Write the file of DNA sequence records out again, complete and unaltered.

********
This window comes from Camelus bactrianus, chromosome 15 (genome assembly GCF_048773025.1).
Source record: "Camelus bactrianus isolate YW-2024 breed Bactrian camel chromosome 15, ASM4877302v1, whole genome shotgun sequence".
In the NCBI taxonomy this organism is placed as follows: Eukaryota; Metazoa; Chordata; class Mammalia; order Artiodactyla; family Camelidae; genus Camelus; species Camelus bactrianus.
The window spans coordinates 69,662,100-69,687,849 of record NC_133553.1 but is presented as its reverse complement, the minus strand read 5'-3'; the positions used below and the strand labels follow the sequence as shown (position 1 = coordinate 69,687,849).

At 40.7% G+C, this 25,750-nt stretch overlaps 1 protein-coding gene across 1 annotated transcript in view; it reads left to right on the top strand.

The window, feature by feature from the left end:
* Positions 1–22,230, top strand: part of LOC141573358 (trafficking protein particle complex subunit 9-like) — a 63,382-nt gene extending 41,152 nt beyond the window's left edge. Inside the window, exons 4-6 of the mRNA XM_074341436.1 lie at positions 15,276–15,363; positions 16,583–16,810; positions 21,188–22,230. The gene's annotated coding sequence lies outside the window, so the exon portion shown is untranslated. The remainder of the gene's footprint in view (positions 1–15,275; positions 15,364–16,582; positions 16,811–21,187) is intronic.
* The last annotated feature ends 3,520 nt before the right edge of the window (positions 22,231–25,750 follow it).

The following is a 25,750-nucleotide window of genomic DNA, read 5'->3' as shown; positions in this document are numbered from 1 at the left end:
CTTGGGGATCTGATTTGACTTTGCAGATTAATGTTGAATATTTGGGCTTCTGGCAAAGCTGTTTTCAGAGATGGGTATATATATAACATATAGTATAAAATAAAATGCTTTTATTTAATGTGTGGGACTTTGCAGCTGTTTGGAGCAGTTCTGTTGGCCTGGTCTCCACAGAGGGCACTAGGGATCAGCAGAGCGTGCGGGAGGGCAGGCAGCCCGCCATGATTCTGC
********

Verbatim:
This window comes from Camelus bactrianus, chromosome 15 (genome assembly GCF_048773025.1).
Source record: "Camelus bactrianus isolate YW-2024 breed Bactrian camel chromosome 15, ASM4877302v1, whole genome shotgun sequence".
In the NCBI taxonomy this organism is placed as follows: Eukaryota; Metazoa; Chordata; class Mammalia; order Artiodactyla; family Camelidae; genus Camelus; species Camelus bactrianus.
The window spans coordinates 69,662,100-69,687,849 of record NC_133553.1 but is presented as its reverse complement, the minus strand read 5'-3'; the positions used below and the strand labels follow the sequence as shown (position 1 = coordinate 69,687,849).

At 40.7% G+C, this 25,750-nt stretch overlaps 1 protein-coding gene across 1 annotated transcript in view; it reads left to right on the top strand.

The window, feature by feature from the left end:
* Positions 1–22,230, top strand: part of LOC141573358 (trafficking protein particle complex subunit 9-like) — a 63,382-nt gene extending 41,152 nt beyond the window's left edge. Inside the window, exons 4-6 of the mRNA XM_074341436.1 lie at positions 15,276–15,363; positions 16,583–16,810; positions 21,188–22,230. The gene's annotated coding sequence lies outside the window, so the exon portion shown is untranslated. The remainder of the gene's footprint in view (positions 1–15,275; positions 15,364–16,582; positions 16,811–21,187) is intronic.
* The last annotated feature ends 3,520 nt before the right edge of the window (positions 22,231–25,750 follow it).

The following is a 25,750-nucleotide window of genomic DNA, read 5'->3' as shown; positions in this document are numbered from 1 at the left end:
CTTGGGGATCTGATTTGACTTTGCAGATTAATGTTGAATATTTGGGCTTCTGGCAAAGCTGTTTTCAGAGATGGGTATATATATAACATATAGTATAAAATAAAATGCTTTTATTTAATGTGTGGGACTTTGCAGCTGTTTGGAGCAGTTCTGTTGGCCTGGTCTCCACAGAGGGCACTAGGGATCAGCAGAGCGTGCGGGAGGGCAGGCAGCCCGCCATGATTCTGC